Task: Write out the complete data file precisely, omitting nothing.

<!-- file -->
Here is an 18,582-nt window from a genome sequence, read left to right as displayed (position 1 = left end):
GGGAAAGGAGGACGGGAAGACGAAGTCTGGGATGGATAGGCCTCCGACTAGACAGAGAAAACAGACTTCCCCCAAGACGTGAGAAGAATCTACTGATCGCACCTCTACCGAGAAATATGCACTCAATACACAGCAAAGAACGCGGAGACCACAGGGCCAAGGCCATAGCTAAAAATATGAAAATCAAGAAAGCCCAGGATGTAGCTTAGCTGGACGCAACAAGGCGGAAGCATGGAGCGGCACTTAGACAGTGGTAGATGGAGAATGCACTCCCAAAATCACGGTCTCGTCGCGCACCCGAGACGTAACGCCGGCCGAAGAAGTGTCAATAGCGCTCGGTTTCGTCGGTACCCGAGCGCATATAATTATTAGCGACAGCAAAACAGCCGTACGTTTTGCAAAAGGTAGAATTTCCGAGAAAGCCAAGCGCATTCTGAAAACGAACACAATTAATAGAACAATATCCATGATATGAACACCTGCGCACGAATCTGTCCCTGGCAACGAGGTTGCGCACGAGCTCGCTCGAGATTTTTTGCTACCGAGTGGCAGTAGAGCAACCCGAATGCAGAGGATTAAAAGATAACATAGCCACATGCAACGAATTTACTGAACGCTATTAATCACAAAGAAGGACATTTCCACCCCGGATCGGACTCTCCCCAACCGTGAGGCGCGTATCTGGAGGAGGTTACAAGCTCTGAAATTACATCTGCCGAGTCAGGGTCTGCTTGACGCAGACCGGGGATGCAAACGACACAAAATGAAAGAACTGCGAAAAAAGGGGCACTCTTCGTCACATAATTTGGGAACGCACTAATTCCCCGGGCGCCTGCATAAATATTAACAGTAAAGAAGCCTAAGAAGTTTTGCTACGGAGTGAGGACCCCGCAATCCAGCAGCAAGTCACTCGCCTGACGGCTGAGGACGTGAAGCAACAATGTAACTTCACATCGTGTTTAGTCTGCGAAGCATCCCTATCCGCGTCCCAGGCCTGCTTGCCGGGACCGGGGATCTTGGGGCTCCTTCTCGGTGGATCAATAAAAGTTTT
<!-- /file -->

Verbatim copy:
Here is an 18,582-nt window from a genome sequence, read left to right as displayed (position 1 = left end):
GGGAAAGGAGGACGGGAAGACGAAGTCTGGGATGGATAGGCCTCCGACTAGACAGAGAAAACAGACTTCCCCCAAGACGTGAGAAGAATCTACTGATCGCACCTCTACCGAGAAATATGCACTCAATACACAGCAAAGAACGCGGAGACCACAGGGCCAAGGCCATAGCTAAAAATATGAAAATCAAGAAAGCCCAGGATGTAGCTTAGCTGGACGCAACAAGGCGGAAGCATGGAGCGGCACTTAGACAGTGGTAGATGGAGAATGCACTCCCAAAATCACGGTCTCGTCGCGCACCCGAGACGTAACGCCGGCCGAAGAAGTGTCAATAGCGCTCGGTTTCGTCGGTACCCGAGCGCATATAATTATTAGCGACAGCAAAACAGCCGTACGTTTTGCAAAAGGTAGAATTTCCGAGAAAGCCAAGCGCATTCTGAAAACGAACACAATTAATAGAACAATATCCATGATATGAACACCTGCGCACGAATCTGTCCCTGGCAACGAGGTTGCGCACGAGCTCGCTCGAGATTTTTTGCTACCGAGTGGCAGTAGAGCAACCCGAATGCAGAGGATTAAAAGATAACATAGCCACATGCAACGAATTTACTGAACGCTATTAATCACAAAGAAGGACATTTCCACCCCGGATCGGACTCTCCCCAACCGTGAGGCGCGTATCTGGAGGAGGTTACAAGCTCTGAAATTACATCTGCCGAGTCAGGGTCTGCTTGACGCAGACCGGGGATGCAAACGACACAAAATGAAAGAACTGCGAAAAAAGGGGCACTCTTCGTCACATAATTTGGGAACGCACTAATTCCCCGGGCGCCTGCATAAATATTAACAGTAAAGAAGCCTAAGAAGTTTTGCTACGGAGTGAGGACCCCGCAATCCAGCAGCAAGTCACTCGCCTGACGGCTGAGGACGTGAAGCAACAATGTAACTTCACATCGTGTTTAGTCTGCGAAGCATCCCTATCCGCGTCCCAGGCCTGCTTGCCGGGACCGGGGATCTTGGGGCTCCTTCTCGGTGGATCAATAAAAGTTTT